Apple Watch Sales Fall 55% in Q2 as Consumers Wait for New Version

By Todd R. Weiss  |  Posted 2016-07-22 Print this article Print
Apple Watch, watchOS 2, smartwatches, smartwatch market, IDC

In the second quarter, the global smartwatch market fell 32 percent from the same quarter in 2015, marking the first-ever smartwatch shipment decline.


Global shipments of the Apple Watch have fallen 55 percent since it debuted one year ago as consumers wait for an upgraded model to go on sale, while the overall smartwatch market has dropped by 32 percent in the same time span, marking the first worldwide decline since the devices began appearing on the market a few years ago.

IDC reported both declines in a new study released June 21 as part of the analyst firm's Worldwide Quarterly Device Tracker research.

"Smartwatch vendors shipped 3.5 million units in the second quarter of 2016, which was down substantially from the 5.1 million shipped a year ago," the report states. Apple shipped 1.6 million watches in the quarter, but was the only vendor in the IDC study to see a drop in its shipments.

"Consumers have held off on smartwatch purchases since early 2016 in anticipation of a hardware refresh, and improvements in WatchOS are not expected until later this year, effectively stalling existing Apple Watch sales," Jitesh Ubrani, a senior research analyst for IDC Mobile Device Trackers, said in a statement. "Apple still maintains a significant lead in the market and unfortunately a decline for Apple leads to a decline in the entire market. Every vendor faces similar challenges related to fashion and functionality, and though we expect improvements next year, growth in the remainder of 2016 will likely be muted."

Samsung saw its worldwide Android smartwatch market share increase in the second quarter to 16 percent from 7 percent in the same quarter in 2015, while Lenovo saw its global market share rise to 9 percent from 3 percent a year ago, according to the study. LG Electronics saw its smartwatch market share rise to 8 percent in the second quarter from 4 percent a year ago, while Garmin's market share increased to 4 percent from 2 percent in 2015.

Interestingly, the names of traditional wristwatch vendors do not appear in the listings of the top smartwatch vendors by shipment, Ramon Llamas, research manager for IDC's wearables team, said in a statement. "To date, only a small handful of traditional watchmaker brands have entered the smartwatch market, trailing far behind their technology brand counterparts," he said. "This seems to be changing, albeit slowly, as key vendors like Casio, Fossil and Tag Heuer have launched their own models to the market."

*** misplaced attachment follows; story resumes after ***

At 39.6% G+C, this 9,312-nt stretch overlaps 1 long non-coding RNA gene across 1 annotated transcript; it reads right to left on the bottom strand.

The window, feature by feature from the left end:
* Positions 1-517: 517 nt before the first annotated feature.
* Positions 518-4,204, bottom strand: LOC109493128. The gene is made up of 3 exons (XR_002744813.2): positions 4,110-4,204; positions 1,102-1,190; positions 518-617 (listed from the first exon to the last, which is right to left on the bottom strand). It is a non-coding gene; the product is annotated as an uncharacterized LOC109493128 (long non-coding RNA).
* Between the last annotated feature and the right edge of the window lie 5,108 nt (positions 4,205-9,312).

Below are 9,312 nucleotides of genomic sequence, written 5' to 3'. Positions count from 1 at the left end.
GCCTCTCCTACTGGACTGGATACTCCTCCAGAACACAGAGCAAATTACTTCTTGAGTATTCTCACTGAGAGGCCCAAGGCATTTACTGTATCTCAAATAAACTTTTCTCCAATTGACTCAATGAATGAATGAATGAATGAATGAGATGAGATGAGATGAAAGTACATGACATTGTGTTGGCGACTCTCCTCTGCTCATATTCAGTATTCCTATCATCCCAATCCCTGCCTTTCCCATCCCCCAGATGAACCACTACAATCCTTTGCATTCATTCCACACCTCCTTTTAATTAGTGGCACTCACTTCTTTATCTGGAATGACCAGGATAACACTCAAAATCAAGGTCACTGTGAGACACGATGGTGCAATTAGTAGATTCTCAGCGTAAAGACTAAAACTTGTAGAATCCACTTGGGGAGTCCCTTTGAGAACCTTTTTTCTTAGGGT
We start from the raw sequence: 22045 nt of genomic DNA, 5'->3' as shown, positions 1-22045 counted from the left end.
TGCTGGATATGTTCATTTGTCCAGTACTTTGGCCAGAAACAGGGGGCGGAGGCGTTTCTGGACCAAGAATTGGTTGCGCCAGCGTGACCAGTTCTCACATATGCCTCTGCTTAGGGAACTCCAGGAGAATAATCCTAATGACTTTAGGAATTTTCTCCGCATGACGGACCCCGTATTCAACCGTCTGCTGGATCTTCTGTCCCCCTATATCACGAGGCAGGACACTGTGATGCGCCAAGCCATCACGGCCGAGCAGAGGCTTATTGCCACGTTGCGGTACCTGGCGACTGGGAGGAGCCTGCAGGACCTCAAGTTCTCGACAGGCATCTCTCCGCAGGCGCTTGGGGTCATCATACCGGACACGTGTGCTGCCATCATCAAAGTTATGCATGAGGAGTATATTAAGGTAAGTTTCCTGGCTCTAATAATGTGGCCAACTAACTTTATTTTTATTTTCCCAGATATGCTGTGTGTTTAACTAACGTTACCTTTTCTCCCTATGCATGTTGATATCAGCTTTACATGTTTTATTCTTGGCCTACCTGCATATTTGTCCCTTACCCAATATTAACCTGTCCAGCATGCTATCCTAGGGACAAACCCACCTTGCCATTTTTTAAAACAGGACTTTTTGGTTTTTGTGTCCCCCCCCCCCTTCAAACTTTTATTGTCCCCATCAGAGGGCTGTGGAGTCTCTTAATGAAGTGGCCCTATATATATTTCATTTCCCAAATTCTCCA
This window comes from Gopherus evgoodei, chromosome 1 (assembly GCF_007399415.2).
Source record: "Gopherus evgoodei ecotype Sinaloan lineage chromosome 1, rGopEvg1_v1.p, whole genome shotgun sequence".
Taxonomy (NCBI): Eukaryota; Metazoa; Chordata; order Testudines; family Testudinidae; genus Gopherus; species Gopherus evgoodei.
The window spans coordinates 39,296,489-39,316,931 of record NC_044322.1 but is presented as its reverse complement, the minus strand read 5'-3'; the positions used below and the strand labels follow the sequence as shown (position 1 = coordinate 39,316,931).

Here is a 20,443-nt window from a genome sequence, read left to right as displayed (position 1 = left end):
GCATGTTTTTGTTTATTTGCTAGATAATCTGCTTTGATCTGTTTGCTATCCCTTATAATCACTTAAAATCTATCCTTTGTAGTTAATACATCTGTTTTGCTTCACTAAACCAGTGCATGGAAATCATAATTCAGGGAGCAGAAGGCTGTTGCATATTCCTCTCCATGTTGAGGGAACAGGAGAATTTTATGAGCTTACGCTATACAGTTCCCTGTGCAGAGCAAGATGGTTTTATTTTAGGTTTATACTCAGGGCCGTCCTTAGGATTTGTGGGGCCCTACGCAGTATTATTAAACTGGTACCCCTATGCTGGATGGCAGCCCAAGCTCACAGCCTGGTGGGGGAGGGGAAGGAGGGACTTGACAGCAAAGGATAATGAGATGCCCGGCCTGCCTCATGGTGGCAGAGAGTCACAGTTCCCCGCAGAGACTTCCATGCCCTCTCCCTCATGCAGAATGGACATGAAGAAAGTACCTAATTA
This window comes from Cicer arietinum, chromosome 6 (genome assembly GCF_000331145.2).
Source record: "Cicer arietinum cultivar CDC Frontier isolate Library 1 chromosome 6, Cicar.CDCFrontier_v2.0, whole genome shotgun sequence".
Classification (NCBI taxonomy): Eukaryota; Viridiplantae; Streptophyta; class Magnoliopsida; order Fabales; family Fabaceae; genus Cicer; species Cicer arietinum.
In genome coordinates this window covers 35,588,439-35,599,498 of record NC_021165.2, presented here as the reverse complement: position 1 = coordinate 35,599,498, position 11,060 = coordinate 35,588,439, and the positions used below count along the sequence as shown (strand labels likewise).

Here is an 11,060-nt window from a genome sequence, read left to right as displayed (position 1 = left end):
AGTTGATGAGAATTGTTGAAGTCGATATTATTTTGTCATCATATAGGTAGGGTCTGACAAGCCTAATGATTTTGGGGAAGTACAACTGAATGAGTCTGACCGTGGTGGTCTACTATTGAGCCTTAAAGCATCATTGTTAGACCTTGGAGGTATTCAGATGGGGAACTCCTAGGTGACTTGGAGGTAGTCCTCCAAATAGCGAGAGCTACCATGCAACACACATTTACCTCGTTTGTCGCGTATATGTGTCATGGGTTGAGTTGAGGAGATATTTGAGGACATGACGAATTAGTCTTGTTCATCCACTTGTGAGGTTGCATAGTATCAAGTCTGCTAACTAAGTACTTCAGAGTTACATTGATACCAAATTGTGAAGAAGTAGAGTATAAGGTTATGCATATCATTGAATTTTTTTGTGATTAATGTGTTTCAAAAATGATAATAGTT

Those traditional vendors will likely get more involved in the market in the future as they deliver more products aimed at fulfilling consumer desires for design, fit and functionality in new smartwatches, he said. "Combine these with the brand recognition and distribution these brands already have, and it's reasonable to expect the smartwatch market to grow from here."

The IDC report complements research announced in April by well-known KGI Securities financial analyst Ming-Chi Kuo, who wrote in an investment note at the time that he expected Apple Watch shipments to drop by some 25 percent in 2016. That fall will be fueled by shortcomings in the product's app ecosystem, its reliance on an accompanying iPhone and the still-fledgling nature of the wearable device market, according to a recent eWEEK story.

Things have changed quickly for sure. In January, a Juniper Research report found that the Apple Watch quickly captured 52 percent of the global smartwatch market in 2015 , even though the first Apple Watches didn't go on sale until April 2015. The popularity of the Apple Watch eclipsed the shipments of competing products from rival companies in less than a year, according to an earlier eWEEK report. In comparison, smartwatches running Android Wear made up less than 10 percent of sales in 2015. At that time, the lack of a strong use case for smartwatches caused consumer sales to lag, the report stated.



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